GSA Annual Meeting in Phoenix, Arizona, USA - 2019

Paper No. 149-8
Presentation Time: 3:40 PM


LONDONO, Ana, School of Sciences, Lindenwood University, 209 S. Kingshighway, St. Charles, MO 63301, HART, Megan L., Department of Civil and Mechanical Engineering, University of Missouri Kansas City, 352 Robert H. Flarsheim Hall, 5110 Rockhill Road, Kansas City, MO 64110-2499 and WILLIAMS, Patrick Ryan, Archaeological Science & South American Anthropology, The Field Museum, 1400 S Lake Shore Drive, Chicago, IL 60605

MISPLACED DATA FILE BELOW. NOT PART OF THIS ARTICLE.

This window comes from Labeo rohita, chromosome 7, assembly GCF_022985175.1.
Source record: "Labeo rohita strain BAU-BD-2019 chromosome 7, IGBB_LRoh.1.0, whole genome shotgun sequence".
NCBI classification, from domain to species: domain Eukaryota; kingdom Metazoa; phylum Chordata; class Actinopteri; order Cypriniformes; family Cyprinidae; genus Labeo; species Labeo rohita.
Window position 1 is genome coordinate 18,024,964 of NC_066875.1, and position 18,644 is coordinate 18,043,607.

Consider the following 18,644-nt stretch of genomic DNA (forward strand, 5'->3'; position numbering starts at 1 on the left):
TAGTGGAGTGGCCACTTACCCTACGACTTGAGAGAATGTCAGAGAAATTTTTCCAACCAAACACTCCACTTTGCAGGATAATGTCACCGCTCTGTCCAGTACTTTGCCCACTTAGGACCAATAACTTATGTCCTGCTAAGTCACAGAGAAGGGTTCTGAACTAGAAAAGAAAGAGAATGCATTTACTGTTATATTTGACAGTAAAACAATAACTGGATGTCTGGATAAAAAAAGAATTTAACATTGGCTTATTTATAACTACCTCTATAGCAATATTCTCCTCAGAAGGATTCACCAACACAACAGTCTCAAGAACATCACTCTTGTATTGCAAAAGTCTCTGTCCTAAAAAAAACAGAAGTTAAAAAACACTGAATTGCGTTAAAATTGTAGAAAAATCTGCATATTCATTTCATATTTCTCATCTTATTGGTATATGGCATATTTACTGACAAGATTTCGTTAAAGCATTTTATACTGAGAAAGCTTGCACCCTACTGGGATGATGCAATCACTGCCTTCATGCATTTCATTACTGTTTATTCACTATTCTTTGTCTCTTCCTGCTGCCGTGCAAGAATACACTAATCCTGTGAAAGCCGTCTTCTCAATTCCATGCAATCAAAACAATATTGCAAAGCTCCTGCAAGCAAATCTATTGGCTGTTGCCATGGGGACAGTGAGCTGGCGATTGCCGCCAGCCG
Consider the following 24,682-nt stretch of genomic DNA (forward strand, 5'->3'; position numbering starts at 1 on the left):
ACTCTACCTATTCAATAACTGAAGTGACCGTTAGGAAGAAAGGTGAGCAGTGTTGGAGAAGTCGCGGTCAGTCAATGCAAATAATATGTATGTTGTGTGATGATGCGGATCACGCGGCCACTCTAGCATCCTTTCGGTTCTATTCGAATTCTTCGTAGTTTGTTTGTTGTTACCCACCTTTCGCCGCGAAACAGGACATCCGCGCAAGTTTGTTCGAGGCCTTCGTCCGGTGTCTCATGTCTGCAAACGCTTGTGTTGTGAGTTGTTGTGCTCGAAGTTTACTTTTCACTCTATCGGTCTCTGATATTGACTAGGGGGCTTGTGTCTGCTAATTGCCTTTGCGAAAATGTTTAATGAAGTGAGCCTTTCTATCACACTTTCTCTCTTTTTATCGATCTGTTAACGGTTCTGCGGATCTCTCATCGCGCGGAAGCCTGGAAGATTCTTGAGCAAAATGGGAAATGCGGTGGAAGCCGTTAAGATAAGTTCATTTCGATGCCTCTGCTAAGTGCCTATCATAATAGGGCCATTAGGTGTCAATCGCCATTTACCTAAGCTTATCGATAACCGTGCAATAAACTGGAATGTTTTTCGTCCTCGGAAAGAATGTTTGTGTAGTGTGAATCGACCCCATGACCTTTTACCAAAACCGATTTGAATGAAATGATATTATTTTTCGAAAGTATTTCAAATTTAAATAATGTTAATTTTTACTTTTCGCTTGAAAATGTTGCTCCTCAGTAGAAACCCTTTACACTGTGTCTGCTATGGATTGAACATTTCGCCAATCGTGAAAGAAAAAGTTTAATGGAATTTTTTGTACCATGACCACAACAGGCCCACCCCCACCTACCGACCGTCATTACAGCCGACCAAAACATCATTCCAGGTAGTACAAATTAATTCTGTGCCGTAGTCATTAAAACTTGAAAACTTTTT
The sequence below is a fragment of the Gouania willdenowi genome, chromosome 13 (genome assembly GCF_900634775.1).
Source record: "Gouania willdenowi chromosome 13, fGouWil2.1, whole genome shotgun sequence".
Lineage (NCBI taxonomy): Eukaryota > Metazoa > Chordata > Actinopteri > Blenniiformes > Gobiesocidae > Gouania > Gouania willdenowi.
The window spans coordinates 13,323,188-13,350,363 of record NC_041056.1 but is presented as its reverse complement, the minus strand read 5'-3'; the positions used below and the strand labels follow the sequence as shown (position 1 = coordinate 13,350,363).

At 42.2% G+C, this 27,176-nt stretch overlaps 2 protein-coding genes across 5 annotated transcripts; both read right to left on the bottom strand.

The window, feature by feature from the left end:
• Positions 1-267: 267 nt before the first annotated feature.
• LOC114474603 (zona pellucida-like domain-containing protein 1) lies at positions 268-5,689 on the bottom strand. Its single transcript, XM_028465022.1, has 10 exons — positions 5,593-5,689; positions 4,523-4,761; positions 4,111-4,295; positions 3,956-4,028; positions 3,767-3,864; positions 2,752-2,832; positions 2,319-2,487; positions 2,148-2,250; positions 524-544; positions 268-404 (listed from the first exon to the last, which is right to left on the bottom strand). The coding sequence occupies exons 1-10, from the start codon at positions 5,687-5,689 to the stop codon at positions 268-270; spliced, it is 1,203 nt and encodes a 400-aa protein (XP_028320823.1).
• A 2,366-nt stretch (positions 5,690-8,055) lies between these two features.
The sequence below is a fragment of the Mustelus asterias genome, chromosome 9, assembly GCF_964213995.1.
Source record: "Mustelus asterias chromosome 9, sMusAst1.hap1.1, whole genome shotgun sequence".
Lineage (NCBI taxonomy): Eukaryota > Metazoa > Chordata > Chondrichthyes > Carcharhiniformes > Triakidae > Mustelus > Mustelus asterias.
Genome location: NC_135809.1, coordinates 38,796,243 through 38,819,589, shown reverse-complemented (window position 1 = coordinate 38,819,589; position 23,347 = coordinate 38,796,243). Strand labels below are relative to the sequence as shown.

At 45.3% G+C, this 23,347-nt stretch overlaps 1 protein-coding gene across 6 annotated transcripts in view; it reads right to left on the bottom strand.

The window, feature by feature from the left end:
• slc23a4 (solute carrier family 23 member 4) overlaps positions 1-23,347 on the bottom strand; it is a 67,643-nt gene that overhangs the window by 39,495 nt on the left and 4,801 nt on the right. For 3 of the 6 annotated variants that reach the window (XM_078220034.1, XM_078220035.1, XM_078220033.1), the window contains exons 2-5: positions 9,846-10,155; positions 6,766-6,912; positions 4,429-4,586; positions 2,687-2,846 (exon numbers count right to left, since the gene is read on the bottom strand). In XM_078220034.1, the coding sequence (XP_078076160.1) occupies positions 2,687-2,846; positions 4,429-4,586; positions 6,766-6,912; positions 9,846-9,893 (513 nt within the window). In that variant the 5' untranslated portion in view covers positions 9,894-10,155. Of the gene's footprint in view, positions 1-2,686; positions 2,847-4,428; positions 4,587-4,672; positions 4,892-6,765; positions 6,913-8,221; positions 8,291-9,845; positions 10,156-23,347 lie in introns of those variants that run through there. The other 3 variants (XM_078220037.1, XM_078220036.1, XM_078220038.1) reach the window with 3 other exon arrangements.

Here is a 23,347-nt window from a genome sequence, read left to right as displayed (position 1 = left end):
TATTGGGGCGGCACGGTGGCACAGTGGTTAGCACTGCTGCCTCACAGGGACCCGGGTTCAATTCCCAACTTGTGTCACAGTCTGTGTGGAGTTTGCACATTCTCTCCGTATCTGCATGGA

Arid and hyper-arid environments in southern Peru create a challenging environment for agricultural production, which has resulted in the sculpting of mountainous terrain to terraced landscapes. Pre-Columbian cultures established multiple irrigation technologies to introduce agricultural production via terraces, at times channeling water from one basin to another, or across great distances. Ancient irrigation practices are still relied upon today, and they have expanded beyond the modern agricultural frontier in excess of 2000 hectares, or an excess production area of 50% of 20th c. cultivation. The Pasto Grande Irrigation project represents an attempt to extend irrigation area using water from the highlands of southern Peru to the coast, bringing fresh water to these arid landscapes through open channel contour canals. Despite this major engineering development, secondary effects such as salination of downslope agricultural soils and erosion from overland irrigation challenge agrarian expansion. The introduction of new agrarian landscapes also introduces new land tenure regimes that stress land ownership and water rights issues in local communities. In addition, climate change and concomitant water scarcity have complicated the outlook of this mega irrigation project. At the current rate of expansion of the system, water utilization, and crop yield, the projected agrarian expansion is approximately 4.41% per year. Using water loses in the Pasto Grande system that include infiltration and evaporation as well as climate change, a range of possible 10 year outcomes were modeled. Under all scenarios, the Pasto Grande system will result in unstable equilibrium for water consumption within 3 years. After 10 years of the current expansion and projected water consumption rates, loses to the system exceed any storage or recharge capacity of the sources. This research reviews the hydrological and geomorphological challenges presented by agrarian expansion projects in light of changing climatic conditions and utilize pre-Hispanic examples of landscape transformation during periods of environmental stress to contextualize the modern development project in historical perspective.